A particular future teacher I talked to when I was in college made the statement: “I’m going to say ‘Merry Christmas’ to each student no matter what his or her religious beliefs are.” :evil: With such an outlook, who knows what she’s presently teaching kids...

If a teacher is going to teach fourth grade, he needs to have a firm enough basis in a wide variety of topics (including science) that he (or she) can answer a question that a student of that age group will ask or at least be smart enough to look it up with the class which would teach research on top of whatever the question might be.

This is all just basic stuff which any individual with a little common sense should know. At any rate, I’d advocate increasing the difficulty of education degrees and assessments (I probably could’ve passed many of the Praxis tests in middle school), incorporate more sensitivity training, and ensure that teachers have basic knowledge in a wide variety of topics, and in-depth knowledge of their main subject.



magz
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29 Nov 2019, 1:47 pm

With the Christmas greetings, I think political correctness twisted it in a bit strange way: the only person in one of my husband's ex-workplaces who didn't have any problem with saying Merry Christmas to everyone was... Egyptian Muslim.


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29 Nov 2019, 2:05 pm

Yeah, saying "Merry Christmas" is not as bad as denying evolution in class.

But that's a whole nother can of worms.

But even in my day in circa 1970 we had an English teacher, who doubled as a history teacher, who said that "the Mississippi River begins in Montana", and from an anectdote she told it was obvious that she thought that the American Civil War was before the Crimean War. I knew at the time that the Mississippi began in Minnesota, and that it was Mississippi's tributary, the Missouri, that comes out of the Rockies in Montana, and that the Crimean was in the 1850's, and the American Civil War was in the 1860's.



magz
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29 Nov 2019, 2:17 pm

Mainstream Catholics celebrate Christmas but don't deny evolution.
They don't even deny that Christmas is not really the birthday of Jesus, just the day of celebrating his birth.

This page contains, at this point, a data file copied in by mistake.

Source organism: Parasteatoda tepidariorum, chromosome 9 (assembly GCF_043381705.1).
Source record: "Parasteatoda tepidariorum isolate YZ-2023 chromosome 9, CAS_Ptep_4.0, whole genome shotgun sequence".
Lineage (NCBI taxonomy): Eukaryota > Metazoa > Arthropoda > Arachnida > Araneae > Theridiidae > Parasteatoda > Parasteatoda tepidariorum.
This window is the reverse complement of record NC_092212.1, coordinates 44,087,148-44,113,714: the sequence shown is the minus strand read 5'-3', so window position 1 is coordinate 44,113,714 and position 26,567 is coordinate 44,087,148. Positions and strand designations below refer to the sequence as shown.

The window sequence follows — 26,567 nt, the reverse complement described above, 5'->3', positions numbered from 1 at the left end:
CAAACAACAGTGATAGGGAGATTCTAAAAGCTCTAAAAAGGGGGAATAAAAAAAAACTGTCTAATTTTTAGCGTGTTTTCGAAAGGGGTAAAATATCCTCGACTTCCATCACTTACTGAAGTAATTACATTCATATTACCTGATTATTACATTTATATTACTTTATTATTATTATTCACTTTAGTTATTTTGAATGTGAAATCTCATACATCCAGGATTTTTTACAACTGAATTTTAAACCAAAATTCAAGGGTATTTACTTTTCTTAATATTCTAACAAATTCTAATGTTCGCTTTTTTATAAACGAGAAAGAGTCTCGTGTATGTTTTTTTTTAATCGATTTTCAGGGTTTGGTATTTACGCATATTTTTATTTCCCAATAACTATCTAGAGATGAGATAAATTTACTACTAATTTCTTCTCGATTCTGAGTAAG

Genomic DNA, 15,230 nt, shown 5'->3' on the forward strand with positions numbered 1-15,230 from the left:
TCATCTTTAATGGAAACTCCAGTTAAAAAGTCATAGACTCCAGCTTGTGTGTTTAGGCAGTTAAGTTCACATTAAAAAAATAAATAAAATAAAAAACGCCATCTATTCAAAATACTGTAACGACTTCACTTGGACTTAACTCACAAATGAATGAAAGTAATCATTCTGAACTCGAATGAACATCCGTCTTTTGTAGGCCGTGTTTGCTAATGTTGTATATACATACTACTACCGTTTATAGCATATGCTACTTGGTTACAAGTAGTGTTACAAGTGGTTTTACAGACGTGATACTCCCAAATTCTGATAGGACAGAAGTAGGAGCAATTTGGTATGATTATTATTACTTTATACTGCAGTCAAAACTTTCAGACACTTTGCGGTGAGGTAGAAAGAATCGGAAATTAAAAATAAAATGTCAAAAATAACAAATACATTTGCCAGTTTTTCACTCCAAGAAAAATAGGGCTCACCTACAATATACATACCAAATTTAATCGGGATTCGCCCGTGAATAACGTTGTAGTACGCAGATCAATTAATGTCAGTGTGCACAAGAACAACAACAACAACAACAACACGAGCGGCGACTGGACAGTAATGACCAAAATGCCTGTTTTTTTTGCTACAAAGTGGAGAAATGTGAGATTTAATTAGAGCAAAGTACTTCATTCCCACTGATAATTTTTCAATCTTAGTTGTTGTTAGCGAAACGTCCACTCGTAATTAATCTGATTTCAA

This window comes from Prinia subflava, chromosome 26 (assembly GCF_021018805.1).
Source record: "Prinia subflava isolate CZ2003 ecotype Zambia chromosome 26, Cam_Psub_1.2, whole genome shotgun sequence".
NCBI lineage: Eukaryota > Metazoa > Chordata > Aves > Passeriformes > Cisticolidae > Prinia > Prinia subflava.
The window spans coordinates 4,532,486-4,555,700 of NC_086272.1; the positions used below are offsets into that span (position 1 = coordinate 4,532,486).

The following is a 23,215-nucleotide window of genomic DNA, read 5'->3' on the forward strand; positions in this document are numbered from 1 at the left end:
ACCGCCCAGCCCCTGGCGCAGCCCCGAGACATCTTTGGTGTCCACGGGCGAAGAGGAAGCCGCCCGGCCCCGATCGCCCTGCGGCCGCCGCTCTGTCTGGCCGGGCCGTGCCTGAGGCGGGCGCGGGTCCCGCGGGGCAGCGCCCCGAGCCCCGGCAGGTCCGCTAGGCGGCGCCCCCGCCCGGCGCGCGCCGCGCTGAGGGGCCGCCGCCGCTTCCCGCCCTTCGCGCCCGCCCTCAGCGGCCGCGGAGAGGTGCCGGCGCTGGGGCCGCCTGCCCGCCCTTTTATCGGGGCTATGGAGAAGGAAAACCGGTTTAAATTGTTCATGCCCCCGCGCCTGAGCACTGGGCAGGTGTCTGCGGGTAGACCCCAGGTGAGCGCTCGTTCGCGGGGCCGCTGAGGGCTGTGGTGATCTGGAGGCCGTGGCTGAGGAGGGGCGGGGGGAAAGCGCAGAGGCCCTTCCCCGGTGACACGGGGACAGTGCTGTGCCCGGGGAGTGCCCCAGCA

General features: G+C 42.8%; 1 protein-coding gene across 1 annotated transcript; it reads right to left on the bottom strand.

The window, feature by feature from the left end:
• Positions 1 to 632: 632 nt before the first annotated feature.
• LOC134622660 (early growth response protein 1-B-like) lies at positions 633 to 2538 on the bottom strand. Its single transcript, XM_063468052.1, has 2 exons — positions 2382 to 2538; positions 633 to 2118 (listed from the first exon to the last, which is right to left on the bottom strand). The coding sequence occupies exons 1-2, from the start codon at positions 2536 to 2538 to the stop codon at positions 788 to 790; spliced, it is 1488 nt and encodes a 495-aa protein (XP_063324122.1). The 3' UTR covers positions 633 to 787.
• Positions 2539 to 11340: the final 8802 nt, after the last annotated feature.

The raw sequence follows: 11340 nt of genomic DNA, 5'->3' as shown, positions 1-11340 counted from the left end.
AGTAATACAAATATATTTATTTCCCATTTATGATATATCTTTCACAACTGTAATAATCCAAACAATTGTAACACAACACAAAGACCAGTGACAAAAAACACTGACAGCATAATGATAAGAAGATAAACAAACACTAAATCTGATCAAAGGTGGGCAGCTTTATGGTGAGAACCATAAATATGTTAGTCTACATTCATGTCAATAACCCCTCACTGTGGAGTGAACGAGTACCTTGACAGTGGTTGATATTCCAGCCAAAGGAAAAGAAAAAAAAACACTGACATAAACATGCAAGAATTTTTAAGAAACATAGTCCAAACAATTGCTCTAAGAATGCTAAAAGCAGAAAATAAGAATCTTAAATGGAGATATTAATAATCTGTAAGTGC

I'm from Poland, you know. I used to be a Catholic theology geek.


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29 Nov 2019, 2:25 pm

When I was growing up, one of my elementary school teachers taught reincarnation. She spent a hour describing how her father died and was reincarnated as an insect. She forbad everyone in the class from killing an insect because it might be a loved one from the past.


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29 Nov 2019, 7:58 pm

Actually oddly enough even believing that "the dinosaurs all died in the flood" is a bit of a heresy among YECs.

Even THAT would be too logical for some strict Fundies (the dinos existed, but all died in the flood because Noah didn't rescue them- at least that would make some superficial sense).

But the Bible doesn't say that Noah left animals off the Ark.

Ken Haim, the founder and CEO of the "Ark Experience" park in Kentucky, says that Noah wrangled dinosaurs, and put them on the Ark as well. And that dinos (apparently) survived on Earth for sometime after Noah's flood (in 2300 BC according to the King James).He has dinosaurs as passengers on his replica Ark. Some Creationist books even show Jesus riding saddled up tricerotopses.



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29 Nov 2019, 8:10 pm

magz wrote:
With the Christmas greetings, I think political correctness twisted it in a bit strange way: the only person in one of my husband's ex-workplaces who didn't have any problem with saying Merry Christmas to everyone was... Egyptian Muslim.


Lots of kids who don’t celebrate Christmas are uncomfortable when someone wishes them a Merry Christmas. It made me feel uncomfortable and like even more of an outsider than I already was, and I’ve heard the same from Jewish and Muslim students.

It’s a bit grating. It would really suck when someone would ask me if I had been a good girl that year and if Santa had brought me something nice. Awkward!

“Happy Holidays“ or “have a nice vacation” are more inclusive terms to use with students who may have diverse religious backgrounds. Religious holidays should really be kept out of public schools as much as possible.